Bows and balloons are associated with some of the happiest events in life, like celebrating birthdays and opening gifts. Spanish artist Mónica Ajenjo uses these joyful memories as the inspiration for her incredible hyperrealistic paintings. Much like the Pop artists from the 1960s, she takes these ordinary objects that we often take for granted and highlights their luminous beauty.
At first glance, it's hard to tell if these paintings are in fact two-dimensional or the real thing. That is because Ajenjo does not use traditional square or rectangular canvases, and instead, cuts out custom forms from large boards of wood. The artist then transforms the wonky shapes into hyperrealistic representations through layers of meticulous painting and rendering of light and shadow. As a result, her works can sometimes be mistaken for sculptures when displayed on the wall or the ground.
We had the chance to speak with Ajenjo about her Bows and Balloons series and how she developed the idea for it. Read on for My Modern Met's exclusive interview.
When did you start making art?
As far back as I can remember, I always made art. It was a very natural process for me that started very early on as a child. I was enchanted by the drawings from the art encyclopedia; I got trapped in the images of paintings.
I have many fond memories as a little girl sketching portraits of my family when we sat around together in the living room. I even remember drawing images from films that I had just seen. Images always were part of my natural language.
Why did you choose to pursue hyperrealistic painting?
It wasn't really a choice, it was more of a gradual process. I experimented with abstract art for a while, although it was never totally abstract, there was always some figurative element in it. I think hyperrealism is the art form that adapts better to the way I express myself, to my patient and meticulous personality.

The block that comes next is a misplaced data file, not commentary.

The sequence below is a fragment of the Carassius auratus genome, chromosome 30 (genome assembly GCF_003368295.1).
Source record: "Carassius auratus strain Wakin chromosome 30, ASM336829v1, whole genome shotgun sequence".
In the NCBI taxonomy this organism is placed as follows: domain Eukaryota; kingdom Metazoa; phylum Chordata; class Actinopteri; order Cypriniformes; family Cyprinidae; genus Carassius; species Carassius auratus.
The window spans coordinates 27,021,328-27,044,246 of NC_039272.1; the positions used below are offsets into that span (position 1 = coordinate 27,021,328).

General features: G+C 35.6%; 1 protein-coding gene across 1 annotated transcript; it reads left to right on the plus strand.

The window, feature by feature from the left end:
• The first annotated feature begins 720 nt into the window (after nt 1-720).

In time, I have come to realize that the technique chooses you, you don’t choose the technique. The technique has much to do with yourself, it is an extension of your persona and hence it must have similar characteristics to your innate personality.
Most of your paintings focus on voluminous bows and nylon balloons. What is it that draws you to this subject?
Formally, I was fixated on the idea of being able to reproduce the reflections that these objects produce and that I found so beautiful and enchanting. They were a challenge for me; that was the main goal and also trying to recreate the volumes of the objects.
Bows were the first objects I painted. I came across them when I was looking for an iconic, worldwide known object, something like, for example, Andy Warhol's Marilyn Monroe portraits.
The series iconizes a traditional contemporary object: gift bows. It draws inspiration from American Pop Art in the '60s, but, contrary to this movement, my series transforms an everyday object into unique artwork, as it has been made with a completely manual painting technique that cannot be serialized. Later on and following the same tracks, I started experimenting with balloons. They also possess a similar reflection and vitality to bows. They contribute more complex and suggestive compositions.
Can you walk us through your artistic process from start to finish?
I am always in the search for colorful bows that inspire me, looking for new colors and shapes. I acquire them and then leave them lying around in my studio to use later on as models. Once I have the bows in the studio, I observe them and play with them until I decide the side and reflections that I like best. This is when I proceed to paint them, trying to bring up something new with my brushes. It is not about recreating the image, for that we have photography, but rather trying to add in this bit of magic and fantasy that painting can bring.